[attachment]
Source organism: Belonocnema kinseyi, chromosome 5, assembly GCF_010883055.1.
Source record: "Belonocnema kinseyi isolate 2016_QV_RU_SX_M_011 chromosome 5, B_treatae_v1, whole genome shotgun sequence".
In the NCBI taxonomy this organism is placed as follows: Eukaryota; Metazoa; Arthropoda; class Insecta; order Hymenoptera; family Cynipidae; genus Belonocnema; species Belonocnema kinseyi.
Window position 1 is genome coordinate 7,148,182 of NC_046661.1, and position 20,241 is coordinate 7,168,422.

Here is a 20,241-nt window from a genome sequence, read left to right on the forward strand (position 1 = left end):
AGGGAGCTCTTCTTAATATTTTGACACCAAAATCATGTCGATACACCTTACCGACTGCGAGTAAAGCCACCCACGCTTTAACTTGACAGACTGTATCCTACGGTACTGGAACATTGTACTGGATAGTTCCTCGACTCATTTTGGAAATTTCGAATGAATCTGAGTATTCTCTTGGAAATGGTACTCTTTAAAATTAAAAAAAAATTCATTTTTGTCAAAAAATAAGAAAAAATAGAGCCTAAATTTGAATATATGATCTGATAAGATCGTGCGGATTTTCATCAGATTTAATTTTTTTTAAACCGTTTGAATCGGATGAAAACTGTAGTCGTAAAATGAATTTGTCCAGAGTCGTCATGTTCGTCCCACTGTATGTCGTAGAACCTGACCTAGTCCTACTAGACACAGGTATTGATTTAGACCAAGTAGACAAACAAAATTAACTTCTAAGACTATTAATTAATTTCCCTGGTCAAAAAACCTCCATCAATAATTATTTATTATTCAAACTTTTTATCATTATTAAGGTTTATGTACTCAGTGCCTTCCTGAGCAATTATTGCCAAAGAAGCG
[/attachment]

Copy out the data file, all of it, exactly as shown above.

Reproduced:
Source organism: Belonocnema kinseyi, chromosome 5, assembly GCF_010883055.1.
Source record: "Belonocnema kinseyi isolate 2016_QV_RU_SX_M_011 chromosome 5, B_treatae_v1, whole genome shotgun sequence".
In the NCBI taxonomy this organism is placed as follows: Eukaryota; Metazoa; Arthropoda; class Insecta; order Hymenoptera; family Cynipidae; genus Belonocnema; species Belonocnema kinseyi.
Window position 1 is genome coordinate 7,148,182 of NC_046661.1, and position 20,241 is coordinate 7,168,422.

Here is a 20,241-nt window from a genome sequence, read left to right on the forward strand (position 1 = left end):
AGGGAGCTCTTCTTAATATTTTGACACCAAAATCATGTCGATACACCTTACCGACTGCGAGTAAAGCCACCCACGCTTTAACTTGACAGACTGTATCCTACGGTACTGGAACATTGTACTGGATAGTTCCTCGACTCATTTTGGAAATTTCGAATGAATCTGAGTATTCTCTTGGAAATGGTACTCTTTAAAATTAAAAAAAAATTCATTTTTGTCAAAAAATAAGAAAAAATAGAGCCTAAATTTGAATATATGATCTGATAAGATCGTGCGGATTTTCATCAGATTTAATTTTTTTTAAACCGTTTGAATCGGATGAAAACTGTAGTCGTAAAATGAATTTGTCCAGAGTCGTCATGTTCGTCCCACTGTATGTCGTAGAACCTGACCTAGTCCTACTAGACACAGGTATTGATTTAGACCAAGTAGACAAACAAAATTAACTTCTAAGACTATTAATTAATTTCCCTGGTCAAAAAACCTCCATCAATAATTATTTATTATTCAAACTTTTTATCATTATTAAGGTTTATGTACTCAGTGCCTTCCTGAGCAATTATTGCCAAAGAAGCG